Women Farmers Form Alliance

María Leisa Rodríguez manages the bountiful harvests of her farm.
María Leisa Rodríguez manages the bountiful harvests of her farm.
USAID/Eliceda Melendez
Subsistence Farmers Learn New Techniques and Protect Their Land
With USAID support, small farmers in the Panama Canal Watershed have improved the way they farm. USAID’s strategic focus on small grants facilitates training and technical assistance, directly reaching farmers and small producers in this critical watershed.

María Leisa Rodríguez used sustainable agricultural practices for the first time after participating in a USAID-sponsored training program for subsistence farmers in the Panama Canal Watershed. She was one of thirteen women who attended the training, out of a total 30 participants.

The training introduced her to techniques not known in her community. Now, she is a model farmer — she not only adopted sustainable agricultural practices, but she also convinced a group of five women farmers to form an alliance to work the land together and produce more. None of the other women in the alliance participated in the training. María Leisa taught them new farming methods for planting a variety of crops such as cucumbers, tomatoes, green peppers, and green beans. She also showed them how to prepare and use organic fertilizer and apply sustainable pest controls.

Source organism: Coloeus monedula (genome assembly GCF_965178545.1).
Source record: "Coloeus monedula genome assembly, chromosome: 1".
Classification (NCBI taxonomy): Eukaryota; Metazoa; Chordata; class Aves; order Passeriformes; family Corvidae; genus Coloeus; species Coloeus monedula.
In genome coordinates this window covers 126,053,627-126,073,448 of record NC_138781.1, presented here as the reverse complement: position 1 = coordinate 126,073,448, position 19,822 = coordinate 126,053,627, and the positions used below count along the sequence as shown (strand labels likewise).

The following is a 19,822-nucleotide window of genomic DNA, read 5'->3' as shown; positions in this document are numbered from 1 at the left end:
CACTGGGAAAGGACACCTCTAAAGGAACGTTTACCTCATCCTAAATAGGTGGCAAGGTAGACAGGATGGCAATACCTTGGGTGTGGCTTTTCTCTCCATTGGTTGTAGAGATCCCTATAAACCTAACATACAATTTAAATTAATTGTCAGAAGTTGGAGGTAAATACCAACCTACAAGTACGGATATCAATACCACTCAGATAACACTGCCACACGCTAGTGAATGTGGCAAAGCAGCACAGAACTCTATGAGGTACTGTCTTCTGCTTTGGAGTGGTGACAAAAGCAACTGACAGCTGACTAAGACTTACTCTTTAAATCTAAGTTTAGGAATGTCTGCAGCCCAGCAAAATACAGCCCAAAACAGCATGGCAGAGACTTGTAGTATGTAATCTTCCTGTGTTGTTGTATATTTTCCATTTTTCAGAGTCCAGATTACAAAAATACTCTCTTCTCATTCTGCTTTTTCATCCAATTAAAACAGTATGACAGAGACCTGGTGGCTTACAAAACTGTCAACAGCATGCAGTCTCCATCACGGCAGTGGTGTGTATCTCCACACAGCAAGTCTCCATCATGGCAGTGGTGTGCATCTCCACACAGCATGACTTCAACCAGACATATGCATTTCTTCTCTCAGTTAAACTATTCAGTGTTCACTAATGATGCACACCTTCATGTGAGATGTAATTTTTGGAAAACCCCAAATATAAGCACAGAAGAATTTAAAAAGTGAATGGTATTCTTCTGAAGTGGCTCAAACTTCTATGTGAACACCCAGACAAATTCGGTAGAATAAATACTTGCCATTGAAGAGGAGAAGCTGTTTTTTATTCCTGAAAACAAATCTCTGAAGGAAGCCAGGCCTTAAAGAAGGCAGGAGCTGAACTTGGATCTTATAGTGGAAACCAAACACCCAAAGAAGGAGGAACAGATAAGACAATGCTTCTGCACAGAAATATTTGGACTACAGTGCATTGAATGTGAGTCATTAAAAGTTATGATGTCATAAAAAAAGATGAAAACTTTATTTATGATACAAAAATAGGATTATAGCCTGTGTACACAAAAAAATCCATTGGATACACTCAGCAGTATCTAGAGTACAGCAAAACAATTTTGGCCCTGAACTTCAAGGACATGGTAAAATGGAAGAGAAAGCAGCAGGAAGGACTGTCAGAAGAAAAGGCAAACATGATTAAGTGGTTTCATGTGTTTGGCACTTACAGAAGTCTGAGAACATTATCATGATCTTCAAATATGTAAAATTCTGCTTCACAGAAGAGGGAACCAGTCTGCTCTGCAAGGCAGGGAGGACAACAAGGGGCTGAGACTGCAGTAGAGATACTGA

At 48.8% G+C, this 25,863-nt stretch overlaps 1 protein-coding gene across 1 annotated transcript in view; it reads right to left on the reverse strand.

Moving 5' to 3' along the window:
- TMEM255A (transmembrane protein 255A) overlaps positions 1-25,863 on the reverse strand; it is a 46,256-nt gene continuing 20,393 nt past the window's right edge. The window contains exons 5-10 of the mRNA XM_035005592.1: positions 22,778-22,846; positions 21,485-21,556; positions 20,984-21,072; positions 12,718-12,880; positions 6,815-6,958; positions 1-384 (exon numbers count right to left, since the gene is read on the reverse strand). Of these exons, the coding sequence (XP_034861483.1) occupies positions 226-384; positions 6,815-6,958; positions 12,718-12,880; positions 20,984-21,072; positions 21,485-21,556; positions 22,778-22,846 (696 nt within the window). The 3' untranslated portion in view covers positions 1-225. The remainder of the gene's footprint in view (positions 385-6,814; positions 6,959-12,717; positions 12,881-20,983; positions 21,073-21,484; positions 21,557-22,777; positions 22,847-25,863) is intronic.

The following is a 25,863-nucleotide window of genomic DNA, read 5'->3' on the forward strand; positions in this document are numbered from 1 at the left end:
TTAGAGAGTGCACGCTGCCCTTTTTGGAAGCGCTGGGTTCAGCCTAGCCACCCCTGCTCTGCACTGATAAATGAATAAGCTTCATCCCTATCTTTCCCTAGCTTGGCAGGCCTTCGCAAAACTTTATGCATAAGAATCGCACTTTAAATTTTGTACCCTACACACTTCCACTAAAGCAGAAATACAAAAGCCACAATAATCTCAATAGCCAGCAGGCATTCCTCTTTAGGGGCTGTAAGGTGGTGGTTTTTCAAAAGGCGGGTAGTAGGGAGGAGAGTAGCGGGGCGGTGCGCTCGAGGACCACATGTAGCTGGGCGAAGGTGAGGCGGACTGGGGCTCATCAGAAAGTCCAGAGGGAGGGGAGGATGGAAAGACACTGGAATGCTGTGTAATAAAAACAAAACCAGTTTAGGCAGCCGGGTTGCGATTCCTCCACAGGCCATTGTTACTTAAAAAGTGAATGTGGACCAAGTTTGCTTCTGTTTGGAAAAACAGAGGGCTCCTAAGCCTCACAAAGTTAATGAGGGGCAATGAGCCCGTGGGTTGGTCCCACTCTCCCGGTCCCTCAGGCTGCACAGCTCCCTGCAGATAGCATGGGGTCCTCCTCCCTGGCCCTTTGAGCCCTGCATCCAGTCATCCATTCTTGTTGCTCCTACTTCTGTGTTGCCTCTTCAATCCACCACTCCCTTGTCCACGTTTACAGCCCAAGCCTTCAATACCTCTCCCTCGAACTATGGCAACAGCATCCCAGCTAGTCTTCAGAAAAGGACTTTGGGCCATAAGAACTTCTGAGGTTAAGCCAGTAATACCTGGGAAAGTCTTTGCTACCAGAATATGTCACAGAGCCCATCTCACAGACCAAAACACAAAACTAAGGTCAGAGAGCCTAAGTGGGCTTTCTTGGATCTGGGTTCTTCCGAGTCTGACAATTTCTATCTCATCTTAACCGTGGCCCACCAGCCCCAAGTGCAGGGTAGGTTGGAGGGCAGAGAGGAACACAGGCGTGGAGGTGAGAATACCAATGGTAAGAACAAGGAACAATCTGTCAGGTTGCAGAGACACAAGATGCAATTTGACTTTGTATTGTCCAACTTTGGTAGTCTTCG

In 2004, USAID initiated the sustainable agriculture activity in Los Hules-Tinajones, a rural area in the Panama Canal Watershed. Its purpose is to help promote soil and water conservation among subsistence farmers from 10 communities. By disseminating best practices for soil conservation through a local network of promoters and improved local governance, the communities are helping conserve their sub-watershed area. Once USAID’s program is completed, the number of direct beneficiaries will total 210 people, while the entire population of 1,600 persons in the sub-watershed communities will benefit indirectly.

With the experience and knowledge they have gained, María Leisa and the other trainees are establishing an Association of Organic Producers. This organized group will promote new and best sustainable agricultural practices among local communities.

The women say they used to consider agriculture a man’s job. This is no longer the case, they proclaim unanimously. What’s more, men in the community admire María Leisa and her partners for their hard work and harvests. These women farmers are grateful for the training and value their partnership and the economic opportunity to provide for their families, as well as a chance to help safeguard the Canal Watershed environment.

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Last updated: August 16, 2013

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